3/4/2004 -- Regarding cleaning bottles: is using a bottle washer a replacement for a bottle brush? We have been rinsing (after inital pour), soaking, scrubbing then sanitizing before bottling. Can we just bottle wash, sanitize then bottle?? Thanks for answering you've got a great supply website.
Response From Homebrew Heaven: It sounds like you do way more than I do. Frankly, I have never had a problem with a bottle that was rinsed after being used, and then sanitized before filling. As long as your bottles don't accumulate a lot of "crud" between uses, I see no reason for all that scrubbing. I'm sure you will find people who disagree with my approach, but hey...why take it further than necessary?Now if you are using bottles from a recyling center, where anything could be found in those bottles, then yes, a scrub is probably a good thing.Thanks for the kind words about our website! We work hard on it.
12/1/2003 -- Hello,Just getting back into it after a few years off. In any case I find being sanitary the largest pain in the arse during the process. I am so consumed about sanitation it bugs me. So I have the following questions. After sanitizing my equipment, like the funnel, siphon hoses, fermenter etc, how long can they sit in the open air before they are considered at risk again? Mind you i keep all bottles, carboys and fermenters upside down and siphon hoses under the upside down fermenter pails during the boil. OR should I be sanitizing the equipment just before the wort boil is about to end.All the literature tels you to sanitize, cleanliness,sanitize, cleanliness, and more BUT never tell you the best way to implement the sanitization process.
Response From Homebrew Heaven: Wow. You ARE consumed about sanitation. I believe you've taken it too far. Making beer is really no different than making soup, and common kitchen practices are usually sufficient for brewing. I have never had an infection, and after working in a brewship for 10 years, I have only "heard" of a few from customers. Yes, things like fermenters and funnels need to be sanitized, but once done, I see no need to be concerned with airborne bacteria. The only thing that I am really careful with is the siphon hose, since it tends to trap moisture and crud. Remember too, that there is only a short time when your wort is susceptable to infection...from just after cooling from the boil, to when active fermentation kicks in. The boil protects the wort, and so does the CO2 produced by the fermentation itself. After that, the alcohol and hops are working for YOU, and help to protect the beer.In short, sometimes the available literature goes too far on this issue. If it seems excessive...it probably is.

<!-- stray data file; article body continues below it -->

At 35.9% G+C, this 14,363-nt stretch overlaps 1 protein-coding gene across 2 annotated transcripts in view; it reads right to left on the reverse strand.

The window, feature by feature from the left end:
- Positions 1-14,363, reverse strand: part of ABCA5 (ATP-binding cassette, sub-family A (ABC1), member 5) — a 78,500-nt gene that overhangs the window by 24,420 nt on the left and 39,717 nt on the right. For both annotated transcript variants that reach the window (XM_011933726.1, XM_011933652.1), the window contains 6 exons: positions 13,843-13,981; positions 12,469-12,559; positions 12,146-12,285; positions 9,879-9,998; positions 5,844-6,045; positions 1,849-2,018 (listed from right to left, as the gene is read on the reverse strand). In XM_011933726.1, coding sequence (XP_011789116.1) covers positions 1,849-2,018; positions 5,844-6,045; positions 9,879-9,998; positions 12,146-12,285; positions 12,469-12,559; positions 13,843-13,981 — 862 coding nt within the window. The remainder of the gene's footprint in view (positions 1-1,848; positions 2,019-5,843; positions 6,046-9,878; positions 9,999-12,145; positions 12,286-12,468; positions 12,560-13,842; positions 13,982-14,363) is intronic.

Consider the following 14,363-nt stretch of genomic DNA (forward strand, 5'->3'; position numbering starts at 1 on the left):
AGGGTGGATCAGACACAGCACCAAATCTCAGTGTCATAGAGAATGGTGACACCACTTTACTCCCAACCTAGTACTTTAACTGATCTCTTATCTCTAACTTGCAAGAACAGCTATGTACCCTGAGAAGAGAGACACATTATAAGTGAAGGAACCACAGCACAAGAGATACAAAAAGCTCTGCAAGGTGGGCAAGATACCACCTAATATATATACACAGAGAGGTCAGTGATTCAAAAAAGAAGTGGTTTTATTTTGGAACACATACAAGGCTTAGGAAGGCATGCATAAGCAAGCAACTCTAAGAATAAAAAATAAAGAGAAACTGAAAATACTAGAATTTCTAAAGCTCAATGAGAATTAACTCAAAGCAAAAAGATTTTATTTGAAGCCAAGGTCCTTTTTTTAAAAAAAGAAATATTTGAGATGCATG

11/19/2003 -- After a long hiatus (about 10 years), I am returning to the homebrewing world. Is it a good idea to replace my plastic equipment (fermenters, tubing, etc.) or will a good dose of sanitizer bring it back into safe, usable condition?
Response From Homebrew Heaven: I would keep the fermenters. As long as they are not too crusty, and a good cleaning will restore them. Cleaning is different than sanitizing, of course, so after a thorough cleaning, use something like Iodophor to make sure it has been sanitized as well.Siphon hose is known to harbor bacteria, however, and is inexpensive to replace. I would do that.